How far have you got with the new series of The Crown? Are you taking it one instalment a week or have you binge-watched all ten episodes?
One way or another, the Netflix show — with its lavish budget, exquisite locations and endless boasts of authenticity — has shaped the way millions of people have come to view the Royal Family.
Now, four years after the first series aired, we have finally reached recent history: Princess Diana in the Palace and Mrs Thatcher in Downing Street.
Some will say that this does reflect a version of the royal marriage — the one Diana herself set out in Andrew Morton’s biography. But even she did not suggest that the marriage was without happiness. Pictured: Emma Corrin as Princess Diana and Josh O'Connor as Prince Charles
After a lacklustre third series, this was a chance for a reset, with the introduction of two new faces: Gillian Anderson as the Iron Lady and Emma Corrin as the ingenue Lady Diana Spencer.
With previous series, despite the jarring of fact and fiction, woeful historical inaccuracies and the juxtaposition of events simply to fit a narrative, criticism had been muted because it was, well, all such a long time ago.
But the 1980s are just around the corner of our memory, and surely the proximity, as well as the abundance of material — the Queen’s first female prime minister and the bittersweet story of Charles and Diana — would allow for a narrative based on reality rather than fantasy?
Now, four years after the first series aired, we have finally reached recent history: Princess Diana in the Palace and Mrs Thatcher (pictured Gillian Anderson) in Downing Street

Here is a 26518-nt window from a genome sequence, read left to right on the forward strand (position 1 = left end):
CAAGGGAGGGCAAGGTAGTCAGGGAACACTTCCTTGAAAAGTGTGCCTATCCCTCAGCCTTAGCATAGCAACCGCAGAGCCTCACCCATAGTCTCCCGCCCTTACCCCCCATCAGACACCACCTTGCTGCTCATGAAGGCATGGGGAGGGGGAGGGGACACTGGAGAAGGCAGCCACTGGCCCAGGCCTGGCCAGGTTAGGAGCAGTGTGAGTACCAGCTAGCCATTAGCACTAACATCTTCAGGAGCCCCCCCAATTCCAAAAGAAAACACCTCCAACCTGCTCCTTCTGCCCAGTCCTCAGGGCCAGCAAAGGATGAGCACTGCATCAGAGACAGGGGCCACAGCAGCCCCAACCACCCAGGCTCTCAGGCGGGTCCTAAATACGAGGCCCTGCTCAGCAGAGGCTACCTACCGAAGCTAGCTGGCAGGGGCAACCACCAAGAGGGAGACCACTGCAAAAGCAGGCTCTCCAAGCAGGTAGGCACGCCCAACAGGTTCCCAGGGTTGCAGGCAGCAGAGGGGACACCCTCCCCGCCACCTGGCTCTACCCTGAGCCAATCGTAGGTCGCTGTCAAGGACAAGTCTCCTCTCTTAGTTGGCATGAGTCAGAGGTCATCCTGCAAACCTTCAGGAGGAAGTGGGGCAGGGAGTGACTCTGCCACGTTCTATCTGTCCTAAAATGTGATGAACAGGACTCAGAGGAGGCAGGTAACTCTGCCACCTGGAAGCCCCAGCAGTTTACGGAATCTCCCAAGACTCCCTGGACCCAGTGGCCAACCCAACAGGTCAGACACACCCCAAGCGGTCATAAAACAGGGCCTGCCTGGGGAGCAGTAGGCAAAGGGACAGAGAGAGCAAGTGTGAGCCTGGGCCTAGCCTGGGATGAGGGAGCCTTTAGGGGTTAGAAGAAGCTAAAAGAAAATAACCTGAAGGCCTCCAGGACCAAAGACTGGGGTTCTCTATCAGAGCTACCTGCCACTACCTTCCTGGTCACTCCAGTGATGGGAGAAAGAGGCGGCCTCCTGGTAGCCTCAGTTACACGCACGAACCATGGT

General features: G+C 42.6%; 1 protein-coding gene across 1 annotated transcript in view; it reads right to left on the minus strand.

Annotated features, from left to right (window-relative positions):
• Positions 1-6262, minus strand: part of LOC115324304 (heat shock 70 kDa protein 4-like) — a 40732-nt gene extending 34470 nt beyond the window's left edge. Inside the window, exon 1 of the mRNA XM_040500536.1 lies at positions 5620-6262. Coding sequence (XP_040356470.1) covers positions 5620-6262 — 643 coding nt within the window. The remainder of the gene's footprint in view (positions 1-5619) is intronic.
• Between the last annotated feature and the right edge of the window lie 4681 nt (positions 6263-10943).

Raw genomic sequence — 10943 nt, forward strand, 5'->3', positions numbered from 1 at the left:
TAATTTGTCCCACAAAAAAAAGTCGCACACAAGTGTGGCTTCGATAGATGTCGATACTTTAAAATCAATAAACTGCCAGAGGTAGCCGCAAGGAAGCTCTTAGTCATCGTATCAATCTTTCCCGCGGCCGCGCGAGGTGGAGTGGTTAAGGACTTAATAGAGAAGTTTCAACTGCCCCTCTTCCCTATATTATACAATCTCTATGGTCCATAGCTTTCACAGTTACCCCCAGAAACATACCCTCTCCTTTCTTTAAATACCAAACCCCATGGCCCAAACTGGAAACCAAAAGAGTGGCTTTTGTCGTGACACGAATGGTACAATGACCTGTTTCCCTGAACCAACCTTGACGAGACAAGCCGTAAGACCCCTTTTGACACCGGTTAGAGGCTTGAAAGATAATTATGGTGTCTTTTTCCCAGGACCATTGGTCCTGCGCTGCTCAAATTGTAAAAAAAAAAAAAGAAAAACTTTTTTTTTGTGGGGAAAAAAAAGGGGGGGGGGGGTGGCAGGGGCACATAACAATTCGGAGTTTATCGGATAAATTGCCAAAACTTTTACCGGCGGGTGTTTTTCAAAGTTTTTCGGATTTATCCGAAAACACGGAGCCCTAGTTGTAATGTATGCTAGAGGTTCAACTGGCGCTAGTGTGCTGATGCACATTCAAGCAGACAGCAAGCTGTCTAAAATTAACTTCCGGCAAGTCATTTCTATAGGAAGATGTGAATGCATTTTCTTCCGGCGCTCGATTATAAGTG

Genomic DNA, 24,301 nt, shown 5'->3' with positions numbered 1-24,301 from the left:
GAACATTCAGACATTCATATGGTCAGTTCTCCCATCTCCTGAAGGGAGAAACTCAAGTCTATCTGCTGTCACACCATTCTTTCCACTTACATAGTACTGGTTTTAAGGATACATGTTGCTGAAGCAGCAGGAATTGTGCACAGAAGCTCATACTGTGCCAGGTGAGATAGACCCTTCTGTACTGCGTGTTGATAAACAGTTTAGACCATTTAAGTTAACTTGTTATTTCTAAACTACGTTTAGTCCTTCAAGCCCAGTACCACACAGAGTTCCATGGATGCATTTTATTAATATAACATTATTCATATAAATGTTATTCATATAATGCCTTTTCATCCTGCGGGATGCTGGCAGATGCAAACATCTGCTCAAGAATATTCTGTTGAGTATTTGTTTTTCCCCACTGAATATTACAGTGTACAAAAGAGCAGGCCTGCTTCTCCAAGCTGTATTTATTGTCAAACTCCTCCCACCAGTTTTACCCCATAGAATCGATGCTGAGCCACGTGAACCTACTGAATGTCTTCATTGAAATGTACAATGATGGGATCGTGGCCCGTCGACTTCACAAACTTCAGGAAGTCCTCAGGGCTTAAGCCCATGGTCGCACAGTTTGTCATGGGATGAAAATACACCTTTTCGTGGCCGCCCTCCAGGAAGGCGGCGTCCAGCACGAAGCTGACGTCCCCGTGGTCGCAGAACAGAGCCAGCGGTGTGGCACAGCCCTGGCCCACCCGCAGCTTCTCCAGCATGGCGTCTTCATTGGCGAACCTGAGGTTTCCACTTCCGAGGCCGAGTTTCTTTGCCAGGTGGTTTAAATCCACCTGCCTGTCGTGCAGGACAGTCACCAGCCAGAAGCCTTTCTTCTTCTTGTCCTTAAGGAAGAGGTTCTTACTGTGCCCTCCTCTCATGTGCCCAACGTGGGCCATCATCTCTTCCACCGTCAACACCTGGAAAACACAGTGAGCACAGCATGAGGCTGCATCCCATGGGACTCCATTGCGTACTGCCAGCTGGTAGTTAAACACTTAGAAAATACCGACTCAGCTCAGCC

Instead, almost from the moment the credits roll in episode one, we are plunged into a world where all the characters are petty, unpleasant, spiteful and disrespectful. And that’s just the Royal Family.
Rather than crackling with the real-life dramas that dominated the decade, the script is at times a grotesque parody of actual events, and I would argue that most viewers have already stopped believing in it by episode two.
Why does that matter? After all, it is a drama series, not a documentary.
It seems to matter to The Crown’s creator, Peter Morgan, who has said that the team does its ‘very, very best to get it right’, while also admitting that he has had to ‘conflate’ incidents. Tellingly, he added: ‘Sometimes you have to forsake accuracy, but you must never forsake truth.’
The Crown’s creator, Peter Morgan (pictured with Gillian Anderson), who has said that the team does its ‘very, very best to get it right’, while also admitting that he has had to ‘conflate’ incidents
This week he appeared to stretch that concept even further in a podcast in which he defended those imagined scenes in Sunday’s launch episode, in which Lord Mountbatten scolds Charles over his affair with Camilla Parker Bowles.
Morgan said he had ‘made up in [his] head’ details of the final conversation between the Prince and his much-loved great-uncle Dickie, but believed they rang true.
Viewers see Lord Mountbatten writing a letter in which he warns the heir to the throne against bringing ‘ruin and disappointment’ to his family and insists that he drops Camilla.
The Prince receives the letter in the days after Mountbatten was murdered by the IRA in August 1979. There is no record of any such letter being written.
Too late: it is to set the scene for the episodes to come. Scarcely a moment goes by in which the Prince is not confiding in Camilla or longing to be in her arms.
Their affair is portrayed as not just transcending the romance and engagement to Lady Diana, but as continuing throughout the marriage.
Scarcely a moment goes by in which the Prince is not confiding in Camilla or longing to be in her arms. Pictured: Emerald Fennell as Camilla Parker Bowles with Emma Corrin as Lady Diana Spencer
In fact, Prince Charles had virtually no contact with Camilla for the first five years of his marriage to Diana, apart from formal encounters, and allowing for the Prince’s role as godfather to her son Tom. According to biographers, physical contact between the two did not resume until 1986, by which time the royal marriage had, as the Prince himself famously put it in a TV documentary, ‘irretrievably broken down’.
But the idea that he was betraying his marriage vows from